In all, Tron: Identity feels like a very niche game targeting visual novel fans who love the original film, but if you happen to fall in the middle of those overlapping circles, you’ll find plenty to enjoy here. The branching narratives will probably keep you busy through at least two playthroughs while the subtle music makes this a relaxing yet atmospheric read. You won’t find yourself challenged by the puzzle aspects but the overall experience is worth picking up — doubly so for Tron fans like us.
Tron: Identity won’t wow anyone with its puzzles, but it does a great job of telling a tight story that changes with each playthrough. The short playtime encourages you to explore the world a bit more and uncover new truths that you missed because of your previous actions. If this is the start of a series of Tron visual novels, which the plot certainly feels like, then we’re hopeful we get to continue our journey with Query very soon.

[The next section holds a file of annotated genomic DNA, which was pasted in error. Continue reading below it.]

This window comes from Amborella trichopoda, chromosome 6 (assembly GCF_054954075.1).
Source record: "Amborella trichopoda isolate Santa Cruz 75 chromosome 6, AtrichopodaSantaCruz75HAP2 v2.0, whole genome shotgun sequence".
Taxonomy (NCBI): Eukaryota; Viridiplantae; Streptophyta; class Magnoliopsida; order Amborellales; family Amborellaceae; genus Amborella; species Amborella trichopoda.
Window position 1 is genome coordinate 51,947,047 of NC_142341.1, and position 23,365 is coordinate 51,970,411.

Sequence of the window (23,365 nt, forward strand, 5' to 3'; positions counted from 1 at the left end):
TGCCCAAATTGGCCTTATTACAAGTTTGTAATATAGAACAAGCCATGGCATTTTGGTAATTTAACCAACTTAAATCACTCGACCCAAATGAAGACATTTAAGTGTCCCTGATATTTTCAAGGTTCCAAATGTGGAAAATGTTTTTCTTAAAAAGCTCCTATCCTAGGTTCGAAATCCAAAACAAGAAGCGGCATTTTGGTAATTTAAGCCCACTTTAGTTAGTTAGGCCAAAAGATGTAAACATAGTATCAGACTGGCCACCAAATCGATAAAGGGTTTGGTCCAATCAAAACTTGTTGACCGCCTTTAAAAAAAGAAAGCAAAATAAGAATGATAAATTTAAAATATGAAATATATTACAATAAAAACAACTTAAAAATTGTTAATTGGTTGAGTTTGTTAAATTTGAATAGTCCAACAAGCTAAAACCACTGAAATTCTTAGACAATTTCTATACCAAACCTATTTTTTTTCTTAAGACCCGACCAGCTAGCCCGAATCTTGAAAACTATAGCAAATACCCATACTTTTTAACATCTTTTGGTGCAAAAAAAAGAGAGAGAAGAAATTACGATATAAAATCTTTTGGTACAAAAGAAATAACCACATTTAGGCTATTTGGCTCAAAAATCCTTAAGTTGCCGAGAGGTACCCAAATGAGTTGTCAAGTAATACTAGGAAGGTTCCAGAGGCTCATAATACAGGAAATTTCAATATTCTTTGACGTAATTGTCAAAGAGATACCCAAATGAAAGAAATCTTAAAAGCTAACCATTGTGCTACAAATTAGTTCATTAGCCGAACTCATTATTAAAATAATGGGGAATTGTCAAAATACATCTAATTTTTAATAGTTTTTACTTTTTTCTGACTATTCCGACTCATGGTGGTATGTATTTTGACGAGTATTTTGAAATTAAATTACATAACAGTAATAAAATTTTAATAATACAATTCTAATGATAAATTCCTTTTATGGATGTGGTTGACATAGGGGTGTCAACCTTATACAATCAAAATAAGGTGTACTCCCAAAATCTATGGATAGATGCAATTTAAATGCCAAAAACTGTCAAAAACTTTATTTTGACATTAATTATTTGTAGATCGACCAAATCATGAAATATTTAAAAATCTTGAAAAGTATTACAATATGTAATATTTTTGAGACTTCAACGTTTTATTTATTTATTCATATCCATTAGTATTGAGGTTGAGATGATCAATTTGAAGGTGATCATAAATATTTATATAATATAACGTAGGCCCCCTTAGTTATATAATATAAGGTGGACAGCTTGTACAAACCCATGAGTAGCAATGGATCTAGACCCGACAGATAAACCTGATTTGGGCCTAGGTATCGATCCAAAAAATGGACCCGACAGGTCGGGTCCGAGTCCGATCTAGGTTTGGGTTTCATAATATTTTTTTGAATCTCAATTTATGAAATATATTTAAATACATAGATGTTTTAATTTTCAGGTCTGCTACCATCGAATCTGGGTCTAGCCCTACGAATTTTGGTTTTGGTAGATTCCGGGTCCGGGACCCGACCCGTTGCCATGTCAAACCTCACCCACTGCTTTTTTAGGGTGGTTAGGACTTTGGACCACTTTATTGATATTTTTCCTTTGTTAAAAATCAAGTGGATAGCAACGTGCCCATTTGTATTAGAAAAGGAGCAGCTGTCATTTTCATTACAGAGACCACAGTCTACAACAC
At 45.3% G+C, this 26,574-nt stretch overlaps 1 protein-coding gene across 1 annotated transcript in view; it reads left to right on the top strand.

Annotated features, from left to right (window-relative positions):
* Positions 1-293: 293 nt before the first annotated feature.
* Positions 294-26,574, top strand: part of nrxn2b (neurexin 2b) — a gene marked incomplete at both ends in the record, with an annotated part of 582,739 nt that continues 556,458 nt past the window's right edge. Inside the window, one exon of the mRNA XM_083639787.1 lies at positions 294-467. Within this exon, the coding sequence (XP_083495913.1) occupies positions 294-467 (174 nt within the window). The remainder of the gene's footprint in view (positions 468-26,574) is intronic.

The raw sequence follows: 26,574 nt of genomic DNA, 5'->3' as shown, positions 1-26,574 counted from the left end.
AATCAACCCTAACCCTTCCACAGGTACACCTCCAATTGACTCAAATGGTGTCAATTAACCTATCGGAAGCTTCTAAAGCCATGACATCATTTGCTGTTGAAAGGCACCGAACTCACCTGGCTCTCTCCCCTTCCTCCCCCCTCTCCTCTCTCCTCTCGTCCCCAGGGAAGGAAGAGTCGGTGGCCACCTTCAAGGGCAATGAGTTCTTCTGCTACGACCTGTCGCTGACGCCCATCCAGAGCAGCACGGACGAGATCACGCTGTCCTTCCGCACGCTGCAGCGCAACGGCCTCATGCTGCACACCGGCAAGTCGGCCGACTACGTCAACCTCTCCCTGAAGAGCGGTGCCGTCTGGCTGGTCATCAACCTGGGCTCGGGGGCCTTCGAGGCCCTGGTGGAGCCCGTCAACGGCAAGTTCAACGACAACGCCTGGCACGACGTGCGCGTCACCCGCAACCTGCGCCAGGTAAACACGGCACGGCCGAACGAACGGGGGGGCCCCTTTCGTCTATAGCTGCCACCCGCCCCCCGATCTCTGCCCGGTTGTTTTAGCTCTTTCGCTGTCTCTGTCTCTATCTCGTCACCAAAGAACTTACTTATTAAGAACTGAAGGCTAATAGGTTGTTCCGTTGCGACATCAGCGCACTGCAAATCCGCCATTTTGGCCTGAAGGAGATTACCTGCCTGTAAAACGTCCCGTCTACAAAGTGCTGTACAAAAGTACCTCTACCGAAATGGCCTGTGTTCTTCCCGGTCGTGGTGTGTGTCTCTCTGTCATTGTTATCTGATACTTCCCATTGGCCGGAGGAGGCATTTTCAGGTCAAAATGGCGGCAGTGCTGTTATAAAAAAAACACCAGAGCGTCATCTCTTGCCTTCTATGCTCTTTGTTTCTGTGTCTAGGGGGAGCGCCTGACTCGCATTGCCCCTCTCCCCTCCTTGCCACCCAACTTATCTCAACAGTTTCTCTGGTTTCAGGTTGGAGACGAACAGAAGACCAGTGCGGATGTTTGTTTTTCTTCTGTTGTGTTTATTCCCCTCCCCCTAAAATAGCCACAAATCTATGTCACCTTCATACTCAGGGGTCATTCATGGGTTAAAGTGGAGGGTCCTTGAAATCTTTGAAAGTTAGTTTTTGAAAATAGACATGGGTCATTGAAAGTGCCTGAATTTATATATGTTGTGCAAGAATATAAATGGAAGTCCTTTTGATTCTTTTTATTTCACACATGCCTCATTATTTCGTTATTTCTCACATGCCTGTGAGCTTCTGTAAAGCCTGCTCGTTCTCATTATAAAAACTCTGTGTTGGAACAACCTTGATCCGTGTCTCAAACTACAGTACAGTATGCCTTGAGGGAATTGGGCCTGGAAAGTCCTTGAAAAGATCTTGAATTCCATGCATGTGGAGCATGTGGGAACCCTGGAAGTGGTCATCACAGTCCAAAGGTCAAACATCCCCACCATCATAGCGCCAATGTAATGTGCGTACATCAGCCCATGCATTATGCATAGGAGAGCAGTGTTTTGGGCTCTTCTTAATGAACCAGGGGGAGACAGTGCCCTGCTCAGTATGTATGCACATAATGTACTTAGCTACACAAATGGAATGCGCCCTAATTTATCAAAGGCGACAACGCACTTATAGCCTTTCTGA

I do love the Tron universe.
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"It took us around 10 hours to get through a single playthrough of Tron: Legacy" 10 hours? Other sites are saying 2-3 hours.
I love TRON, but I'm not the biggest visual novel guy. It may be worth a shot though.
When will we get a remake of TRON Deadly Discs? I want to play a modern version of that game.
@Serpenterror Even a compilation release of all of the classic TRON games would be great!
Ah cool. My kinda thang then. Cheers for the review
@Serpenterror I LOVE that game! I used to play that all the time on Intellivision! I still have it too in working condition after all these years… but wouldn’t it be awesome to have that on switch?!